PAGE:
In his 2003 novel Pattern Recognition, William Gibson creates the coolest character ever to grace the pages of a book. Cayce Pollard is the world’s best coolhunter, and her highly astute ability to judge brands is largely due to the fact that she’s literally allergic to corporate logos and mascots.
She wears a series of uniforms referred to as “Cayce Pollard Units,” or CPUs. Gibson describes these as “things that could have been worn, to a general lack of comment, during any year between 1945 and 2000.” Her go-to items include shrunken Fruit of the Loom T-shirts, a Buzz Rickson MA-1 bomber jacket, and black Levi’s 501s with the arcuates on the back picked out and the branding on the buttons filed off.
It’s just one of many testaments to the humble jean’s ability to transcend trends. Its straight leg, regular waist, and enduring appeal will truly never go out of style. Of course, the main leg up Levi’s has on its competitors is a big differentiation point: They literally invented the modern jean.
During the Gold Rush of the 1800s, numerous people flocked to the wild west in hopes of striking it rich through digging through the dirt. Among them was Levi Strauss, who worked at his family’s dry goods business in New York, called J. Strauss Brother & Co.
Seeing opportunity in California, he packed his bags for San Francisco, selling items like clothes, tents, handkerchiefs, combs, bedding, and bags. One of his customers, a guy named Jacob Davis, co-invented a pair of rugged work pants made from a tough denim fabric, adding rivets to reinforce the construction. That’s the Levi’s story in a nutshell. But according to Jonathan Cheung, SVP of Levi’s® Design, the 501 actually didn’t become “jeans” as we know them today until the 1960s.
“The 501, the actual, I guess, lot number, as we refer to the Levi’s, is dated from around 1890 and that is a fair bit of time after the 501 as a jean was invented, and that was in the 1870s,” says Cheung. “Another interesting anecdote is Levi’s didn’t call them jeans themselves until the 1960s. That’s really when jeans crossed over into popular culture, so moved from purely blue-collar workwear into leisure-wear and casual-wear.”
There are stories upon stories about how Levi’s became a commonly accepted part of the modern wardrobe. Among the most famous is how singer Bing Crosby once couldn’t check into a Vancouver five-star hotel in 1951 because he arrived in head-to-toe denim. He got in when a hotel bellhop recognized him, but Levi’s took the opportunity to make him a custom denim tuxedo jacket from the same fabric used in the 501. In 2014, Levi’s Vintage Clothing—the label’s imprint specializing in archival reproductions—re-released a version of this jacket. As far as Canadian tuxedos go, it’s probably the best in its class.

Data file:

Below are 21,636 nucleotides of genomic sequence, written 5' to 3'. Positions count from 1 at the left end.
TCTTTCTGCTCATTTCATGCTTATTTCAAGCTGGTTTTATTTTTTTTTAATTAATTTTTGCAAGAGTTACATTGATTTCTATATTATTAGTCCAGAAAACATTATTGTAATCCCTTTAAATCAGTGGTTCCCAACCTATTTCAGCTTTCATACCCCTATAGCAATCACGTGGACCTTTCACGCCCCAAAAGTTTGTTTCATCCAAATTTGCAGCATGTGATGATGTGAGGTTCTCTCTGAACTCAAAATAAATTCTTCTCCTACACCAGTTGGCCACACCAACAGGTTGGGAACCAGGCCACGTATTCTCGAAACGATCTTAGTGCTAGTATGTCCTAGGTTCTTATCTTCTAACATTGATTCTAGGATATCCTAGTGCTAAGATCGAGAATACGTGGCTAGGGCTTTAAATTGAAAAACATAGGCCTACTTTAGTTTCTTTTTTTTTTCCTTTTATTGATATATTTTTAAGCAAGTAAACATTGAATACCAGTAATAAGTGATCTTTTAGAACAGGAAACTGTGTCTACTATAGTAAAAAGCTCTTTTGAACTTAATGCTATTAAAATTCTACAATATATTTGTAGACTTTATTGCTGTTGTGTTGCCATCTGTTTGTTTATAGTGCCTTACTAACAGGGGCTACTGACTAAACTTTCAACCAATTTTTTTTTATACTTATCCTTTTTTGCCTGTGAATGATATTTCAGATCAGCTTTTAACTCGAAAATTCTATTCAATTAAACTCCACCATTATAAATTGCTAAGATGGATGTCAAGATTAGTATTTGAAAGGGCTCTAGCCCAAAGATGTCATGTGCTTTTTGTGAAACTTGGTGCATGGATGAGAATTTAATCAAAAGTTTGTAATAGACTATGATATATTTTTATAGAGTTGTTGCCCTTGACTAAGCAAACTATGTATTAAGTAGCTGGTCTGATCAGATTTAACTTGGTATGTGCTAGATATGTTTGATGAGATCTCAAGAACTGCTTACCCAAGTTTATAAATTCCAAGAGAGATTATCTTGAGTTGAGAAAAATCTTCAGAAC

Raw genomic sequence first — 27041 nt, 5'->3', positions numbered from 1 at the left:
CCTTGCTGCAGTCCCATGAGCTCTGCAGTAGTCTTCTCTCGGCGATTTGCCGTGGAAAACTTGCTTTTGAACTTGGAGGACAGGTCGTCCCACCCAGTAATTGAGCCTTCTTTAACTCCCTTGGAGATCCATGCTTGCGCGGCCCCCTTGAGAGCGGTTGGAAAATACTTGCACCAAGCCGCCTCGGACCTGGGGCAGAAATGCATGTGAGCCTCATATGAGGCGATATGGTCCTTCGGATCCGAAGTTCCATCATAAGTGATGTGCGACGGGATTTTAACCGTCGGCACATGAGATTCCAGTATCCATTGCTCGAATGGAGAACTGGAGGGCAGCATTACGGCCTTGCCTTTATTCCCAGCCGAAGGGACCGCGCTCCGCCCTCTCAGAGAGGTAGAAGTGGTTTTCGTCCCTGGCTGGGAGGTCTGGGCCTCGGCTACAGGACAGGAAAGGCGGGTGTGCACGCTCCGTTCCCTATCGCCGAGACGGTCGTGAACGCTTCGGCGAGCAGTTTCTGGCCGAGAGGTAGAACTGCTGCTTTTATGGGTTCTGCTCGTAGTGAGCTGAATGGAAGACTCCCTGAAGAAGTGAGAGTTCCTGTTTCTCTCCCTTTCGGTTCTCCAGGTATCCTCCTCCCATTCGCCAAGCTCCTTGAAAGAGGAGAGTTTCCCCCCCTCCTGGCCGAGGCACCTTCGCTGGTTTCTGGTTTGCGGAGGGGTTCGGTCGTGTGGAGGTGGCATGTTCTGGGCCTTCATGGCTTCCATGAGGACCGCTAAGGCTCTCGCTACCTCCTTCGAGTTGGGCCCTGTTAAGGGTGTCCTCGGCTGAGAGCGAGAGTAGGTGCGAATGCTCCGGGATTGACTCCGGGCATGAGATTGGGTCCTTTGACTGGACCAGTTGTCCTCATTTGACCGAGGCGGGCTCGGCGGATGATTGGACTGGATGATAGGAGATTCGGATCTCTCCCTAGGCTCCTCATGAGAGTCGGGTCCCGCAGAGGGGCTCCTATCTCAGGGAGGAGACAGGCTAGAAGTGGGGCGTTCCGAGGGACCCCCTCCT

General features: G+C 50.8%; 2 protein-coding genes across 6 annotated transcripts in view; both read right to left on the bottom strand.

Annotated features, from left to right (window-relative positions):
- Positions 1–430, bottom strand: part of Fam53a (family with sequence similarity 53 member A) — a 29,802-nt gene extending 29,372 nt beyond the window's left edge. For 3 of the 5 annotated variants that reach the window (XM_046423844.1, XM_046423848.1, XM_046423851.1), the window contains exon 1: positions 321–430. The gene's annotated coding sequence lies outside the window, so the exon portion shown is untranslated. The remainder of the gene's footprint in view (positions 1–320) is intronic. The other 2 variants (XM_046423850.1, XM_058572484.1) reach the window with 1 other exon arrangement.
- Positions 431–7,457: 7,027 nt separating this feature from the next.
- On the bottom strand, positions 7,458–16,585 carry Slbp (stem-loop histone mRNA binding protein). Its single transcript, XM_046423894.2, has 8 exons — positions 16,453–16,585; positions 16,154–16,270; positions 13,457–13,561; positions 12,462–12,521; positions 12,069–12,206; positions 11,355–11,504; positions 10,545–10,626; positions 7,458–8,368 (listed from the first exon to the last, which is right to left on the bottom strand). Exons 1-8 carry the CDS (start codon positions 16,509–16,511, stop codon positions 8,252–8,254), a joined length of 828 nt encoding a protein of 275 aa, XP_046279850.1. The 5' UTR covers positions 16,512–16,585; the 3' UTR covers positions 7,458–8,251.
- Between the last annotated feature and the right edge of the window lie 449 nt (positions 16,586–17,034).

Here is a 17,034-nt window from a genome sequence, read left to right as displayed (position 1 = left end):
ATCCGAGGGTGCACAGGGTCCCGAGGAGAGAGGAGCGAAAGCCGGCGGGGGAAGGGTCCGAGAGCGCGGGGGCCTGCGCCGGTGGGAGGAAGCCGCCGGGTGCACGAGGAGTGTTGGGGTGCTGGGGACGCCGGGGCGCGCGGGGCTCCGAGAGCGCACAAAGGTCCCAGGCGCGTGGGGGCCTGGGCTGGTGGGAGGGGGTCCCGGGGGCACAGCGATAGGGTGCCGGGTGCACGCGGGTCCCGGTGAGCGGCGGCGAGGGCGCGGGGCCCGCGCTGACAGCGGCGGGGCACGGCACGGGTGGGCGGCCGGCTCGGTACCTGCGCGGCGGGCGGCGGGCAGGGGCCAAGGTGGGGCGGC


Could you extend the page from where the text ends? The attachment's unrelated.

The same could be said for the 501. In addition to its reputation for craftsmanship and a democratic fit, denim expert and trend forecaster Samuel Trotman thinks that it’s stories like Bing Crosby’s that have made the jeans so much more than just a sturdy pair of pants.
“It is the ultimate original jean, I guess. I guess if you close your eyes and imagine Levis, most people will probably think if the 501,” says Trotman. “I think from an industrial point of view, that it’s the most user tested piece of human clothing ever worn.”
As much as leather biker jackets have been part of the rebel uniform—well-worn 501s are probably what the badasses of yesterday, today, and tomorrow are wearing underneath them. From rockers like Eddie Cochrane and The Ramones to rap stars like Run DMC, N.W.A., and Snoop Dogg, denim has shaped the style of several subcultures throughout the years. Couple that with Levi’s provenance as the OG denim brand, and you have a recipe that, according to Seth Weiser, CEO and co-founder of vintage boutique What Comes Around Goes Around, makes for some untouchable staying power.
“It’s become the must-have of anyone who cares about fashion and denim, and ultimately I think that consumers always feel a comfort level with the 501 because it’s the known commodity. You know what it’s going to be like,” he says.
Levi’s is no stranger to collaborating with high-end fashion designers. Its frequent collabs with Japanese designer Junya Watanabe featuring everything from poetic prints to artful patchwork, can fetch over $600 a pair. Meanwhile, its collabs with labels like VETEMENTS can be almost $2,000. But among its most consistent collaborators is streetwear pioneer Supreme.
“I actually think Supreme with Junya Watanabe are our longest-running collaborations,” says Cheung. “I think that’s also increased with the influence of streetwear into mainstream fashion and popular culture. We’re mutual authenticators each in our own space. The collaborator on the other side gets is this absolute authenticity. Lots of people can do denim and lots of people can make jeans, but there’s only one Levi’s.”
Listen to the full episode above for the full story and stay tuned for a new episode of Why It’s Cool next week.